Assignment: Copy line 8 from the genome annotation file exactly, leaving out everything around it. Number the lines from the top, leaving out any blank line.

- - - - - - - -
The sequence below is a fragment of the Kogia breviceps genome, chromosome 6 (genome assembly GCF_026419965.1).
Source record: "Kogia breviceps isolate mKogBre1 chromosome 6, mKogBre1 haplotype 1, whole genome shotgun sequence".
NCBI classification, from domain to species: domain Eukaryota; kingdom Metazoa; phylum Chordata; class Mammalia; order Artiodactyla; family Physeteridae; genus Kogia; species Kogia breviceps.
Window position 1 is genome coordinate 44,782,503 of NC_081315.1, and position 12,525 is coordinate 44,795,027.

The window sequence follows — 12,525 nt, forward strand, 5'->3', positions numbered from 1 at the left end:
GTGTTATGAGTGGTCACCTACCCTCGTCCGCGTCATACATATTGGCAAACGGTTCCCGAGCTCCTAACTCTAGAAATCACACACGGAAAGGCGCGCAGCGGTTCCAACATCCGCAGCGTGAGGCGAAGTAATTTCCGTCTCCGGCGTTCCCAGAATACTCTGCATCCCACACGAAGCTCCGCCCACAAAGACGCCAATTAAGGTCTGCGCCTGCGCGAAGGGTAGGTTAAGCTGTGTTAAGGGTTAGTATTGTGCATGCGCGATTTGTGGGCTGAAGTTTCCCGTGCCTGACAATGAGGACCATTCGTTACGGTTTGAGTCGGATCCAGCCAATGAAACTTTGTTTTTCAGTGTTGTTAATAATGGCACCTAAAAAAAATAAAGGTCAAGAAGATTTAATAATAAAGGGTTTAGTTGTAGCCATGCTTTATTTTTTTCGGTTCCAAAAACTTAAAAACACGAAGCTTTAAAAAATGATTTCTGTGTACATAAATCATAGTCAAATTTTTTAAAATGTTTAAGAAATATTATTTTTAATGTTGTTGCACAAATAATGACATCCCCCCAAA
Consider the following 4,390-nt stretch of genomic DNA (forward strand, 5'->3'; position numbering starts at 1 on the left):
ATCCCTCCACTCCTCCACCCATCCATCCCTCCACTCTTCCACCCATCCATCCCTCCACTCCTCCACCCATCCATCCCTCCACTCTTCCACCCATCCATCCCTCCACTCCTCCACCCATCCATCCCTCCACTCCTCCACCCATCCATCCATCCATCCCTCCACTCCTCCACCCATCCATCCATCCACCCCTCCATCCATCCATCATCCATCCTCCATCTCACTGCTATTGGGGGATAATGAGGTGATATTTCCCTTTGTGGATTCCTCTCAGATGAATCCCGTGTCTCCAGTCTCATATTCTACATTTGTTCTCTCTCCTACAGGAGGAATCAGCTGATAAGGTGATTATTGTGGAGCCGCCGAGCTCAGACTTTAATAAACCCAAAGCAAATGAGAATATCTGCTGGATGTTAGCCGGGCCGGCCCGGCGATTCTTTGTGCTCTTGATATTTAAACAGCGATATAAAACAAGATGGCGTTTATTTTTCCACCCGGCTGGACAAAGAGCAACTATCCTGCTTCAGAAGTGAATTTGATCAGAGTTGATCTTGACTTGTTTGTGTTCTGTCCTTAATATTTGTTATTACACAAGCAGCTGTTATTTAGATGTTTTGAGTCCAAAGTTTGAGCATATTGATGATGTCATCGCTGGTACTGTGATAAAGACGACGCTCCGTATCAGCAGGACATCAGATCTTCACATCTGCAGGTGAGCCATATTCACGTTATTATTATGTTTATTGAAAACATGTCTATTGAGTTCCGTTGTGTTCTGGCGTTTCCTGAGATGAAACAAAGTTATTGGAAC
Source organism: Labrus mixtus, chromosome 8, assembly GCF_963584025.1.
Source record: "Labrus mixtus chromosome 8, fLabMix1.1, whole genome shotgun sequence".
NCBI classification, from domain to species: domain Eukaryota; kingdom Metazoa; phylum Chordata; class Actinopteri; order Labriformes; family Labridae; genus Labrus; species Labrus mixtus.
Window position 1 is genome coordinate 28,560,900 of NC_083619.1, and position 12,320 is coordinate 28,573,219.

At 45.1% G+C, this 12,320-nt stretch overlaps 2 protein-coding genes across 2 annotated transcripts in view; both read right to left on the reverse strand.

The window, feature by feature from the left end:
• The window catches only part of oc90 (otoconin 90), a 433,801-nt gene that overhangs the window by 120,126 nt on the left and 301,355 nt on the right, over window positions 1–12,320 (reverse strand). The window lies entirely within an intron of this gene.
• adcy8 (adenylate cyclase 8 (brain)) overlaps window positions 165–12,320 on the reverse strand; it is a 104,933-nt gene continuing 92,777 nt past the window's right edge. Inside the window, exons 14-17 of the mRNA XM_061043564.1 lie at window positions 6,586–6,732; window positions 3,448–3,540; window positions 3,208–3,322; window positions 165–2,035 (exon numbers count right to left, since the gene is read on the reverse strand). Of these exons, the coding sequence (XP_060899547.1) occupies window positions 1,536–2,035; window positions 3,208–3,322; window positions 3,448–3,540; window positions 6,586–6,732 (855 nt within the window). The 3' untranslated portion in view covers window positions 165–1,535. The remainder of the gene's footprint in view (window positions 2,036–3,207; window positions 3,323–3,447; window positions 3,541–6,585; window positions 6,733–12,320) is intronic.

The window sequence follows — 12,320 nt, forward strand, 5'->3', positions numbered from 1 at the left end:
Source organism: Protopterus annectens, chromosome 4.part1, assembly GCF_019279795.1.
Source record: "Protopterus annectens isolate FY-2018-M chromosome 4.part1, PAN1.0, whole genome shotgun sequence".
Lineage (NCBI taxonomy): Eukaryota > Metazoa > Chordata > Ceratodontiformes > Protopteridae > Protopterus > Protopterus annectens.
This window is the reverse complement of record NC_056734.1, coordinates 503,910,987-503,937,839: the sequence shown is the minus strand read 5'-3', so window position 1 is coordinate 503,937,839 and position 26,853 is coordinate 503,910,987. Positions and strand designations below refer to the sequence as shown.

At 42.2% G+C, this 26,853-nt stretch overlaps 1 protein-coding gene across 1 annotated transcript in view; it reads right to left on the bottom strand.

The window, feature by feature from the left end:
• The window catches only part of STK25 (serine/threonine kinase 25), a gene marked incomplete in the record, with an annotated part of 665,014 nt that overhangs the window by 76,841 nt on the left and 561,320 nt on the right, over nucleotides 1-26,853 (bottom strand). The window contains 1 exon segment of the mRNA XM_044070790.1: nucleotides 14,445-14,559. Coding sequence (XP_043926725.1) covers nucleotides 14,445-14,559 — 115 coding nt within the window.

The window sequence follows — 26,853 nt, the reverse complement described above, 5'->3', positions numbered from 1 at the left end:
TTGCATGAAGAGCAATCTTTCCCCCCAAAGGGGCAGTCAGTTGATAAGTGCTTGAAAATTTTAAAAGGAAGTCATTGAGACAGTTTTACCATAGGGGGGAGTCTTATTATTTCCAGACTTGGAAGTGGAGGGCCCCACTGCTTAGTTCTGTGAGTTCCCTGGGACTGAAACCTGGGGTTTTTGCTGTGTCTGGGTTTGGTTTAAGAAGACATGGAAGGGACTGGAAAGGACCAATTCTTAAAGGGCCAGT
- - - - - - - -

ATCCCTCCACTCCTCCACCCATCCATCCCTCCACTCTTCCACCCATCCATCCCTCCACTCCTCCACCCATCCATCCCTCCACTCTTCCACCCATCCATCCCTCCACTCCTCCACCCATCCATCCCTCCACTCCTCCACCCATCCATCCATCCATCCCTCCACTCCTCCACCCATCCATCCATCCACCCCTCCATCCATCCATCATCCATCCTCCATCTCACTGCTATTGGGGGATAATGAGGTGATATTTCCCTTTGTGGATTCCTCTCAGATGAATCCCGTGTCTCCAGTCTCATATTCTACATTTGTTCTCTCTCCTACAGGAGGAATCAGCTGATAAGGTGATTATTGTGGAGCCGCCGAGCTCAGACTTTAATAAACCCAAAGCAAATGAGAATATCTGCTGGATGTTAGCCGGGCCGGCCCGGCGATTCTTTGTGCTCTTGATATTTAAACAGCGATATAAAACAAGATGGCGTTTATTTTTCCACCCGGCTGGACAAAGAGCAACTATCCTGCTTCAGAAGTGAATTTGATCAGAGTTGATCTTGACTTGTTTGTGTTCTGTCCTTAATATTTGTTATTACACAAGCAGCTGTTATTTAGATGTTTTGAGTCCAAAGTTTGAGCATATTGATGATGTCATCGCTGGTACTGTGATAAAGACGACGCTCCGTATCAGCAGGACATCAGATCTTCACATCTGCAGGTGAGCCATATTCACGTTATTATTATGTTTATTGAAAACATGTCTATTGAGTTCCGTTGTGTTCTGGCGTTTCCTGAGATGAAACAAAGTTATTGGAAC